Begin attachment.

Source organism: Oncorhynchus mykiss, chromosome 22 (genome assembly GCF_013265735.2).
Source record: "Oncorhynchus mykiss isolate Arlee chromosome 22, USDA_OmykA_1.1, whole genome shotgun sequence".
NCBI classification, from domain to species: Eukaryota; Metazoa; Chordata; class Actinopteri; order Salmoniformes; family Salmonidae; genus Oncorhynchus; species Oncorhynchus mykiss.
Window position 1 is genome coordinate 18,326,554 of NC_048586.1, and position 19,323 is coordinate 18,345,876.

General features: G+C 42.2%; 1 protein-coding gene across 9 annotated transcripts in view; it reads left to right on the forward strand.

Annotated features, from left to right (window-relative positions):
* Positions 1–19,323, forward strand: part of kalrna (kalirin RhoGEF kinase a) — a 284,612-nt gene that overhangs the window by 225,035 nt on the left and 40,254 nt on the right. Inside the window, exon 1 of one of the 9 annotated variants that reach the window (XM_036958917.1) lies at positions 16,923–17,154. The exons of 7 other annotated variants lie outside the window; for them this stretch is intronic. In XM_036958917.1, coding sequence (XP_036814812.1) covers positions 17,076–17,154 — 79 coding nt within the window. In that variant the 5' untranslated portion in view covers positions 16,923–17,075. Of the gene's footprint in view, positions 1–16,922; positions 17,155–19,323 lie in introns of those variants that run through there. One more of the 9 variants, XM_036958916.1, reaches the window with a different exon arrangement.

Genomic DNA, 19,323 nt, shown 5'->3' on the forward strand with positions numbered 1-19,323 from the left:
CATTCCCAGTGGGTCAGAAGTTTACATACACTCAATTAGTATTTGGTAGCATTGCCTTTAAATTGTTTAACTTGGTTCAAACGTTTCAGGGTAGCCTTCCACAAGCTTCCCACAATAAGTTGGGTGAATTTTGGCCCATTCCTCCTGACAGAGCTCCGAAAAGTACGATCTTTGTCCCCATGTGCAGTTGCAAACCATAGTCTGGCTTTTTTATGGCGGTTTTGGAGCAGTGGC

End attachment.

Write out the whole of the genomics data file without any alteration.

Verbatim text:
Source organism: Oncorhynchus mykiss, chromosome 22 (genome assembly GCF_013265735.2).
Source record: "Oncorhynchus mykiss isolate Arlee chromosome 22, USDA_OmykA_1.1, whole genome shotgun sequence".
NCBI classification, from domain to species: Eukaryota; Metazoa; Chordata; class Actinopteri; order Salmoniformes; family Salmonidae; genus Oncorhynchus; species Oncorhynchus mykiss.
Window position 1 is genome coordinate 18,326,554 of NC_048586.1, and position 19,323 is coordinate 18,345,876.

General features: G+C 42.2%; 1 protein-coding gene across 9 annotated transcripts in view; it reads left to right on the forward strand.

Annotated features, from left to right (window-relative positions):
* Positions 1–19,323, forward strand: part of kalrna (kalirin RhoGEF kinase a) — a 284,612-nt gene that overhangs the window by 225,035 nt on the left and 40,254 nt on the right. Inside the window, exon 1 of one of the 9 annotated variants that reach the window (XM_036958917.1) lies at positions 16,923–17,154. The exons of 7 other annotated variants lie outside the window; for them this stretch is intronic. In XM_036958917.1, coding sequence (XP_036814812.1) covers positions 17,076–17,154 — 79 coding nt within the window. In that variant the 5' untranslated portion in view covers positions 16,923–17,075. Of the gene's footprint in view, positions 1–16,922; positions 17,155–19,323 lie in introns of those variants that run through there. One more of the 9 variants, XM_036958916.1, reaches the window with a different exon arrangement.

Genomic DNA, 19,323 nt, shown 5'->3' on the forward strand with positions numbered 1-19,323 from the left:
CATTCCCAGTGGGTCAGAAGTTTACATACACTCAATTAGTATTTGGTAGCATTGCCTTTAAATTGTTTAACTTGGTTCAAACGTTTCAGGGTAGCCTTCCACAAGCTTCCCACAATAAGTTGGGTGAATTTTGGCCCATTCCTCCTGACAGAGCTCCGAAAAGTACGATCTTTGTCCCCATGTGCAGTTGCAAACCATAGTCTGGCTTTTTTATGGCGGTTTTGGAGCAGTGGC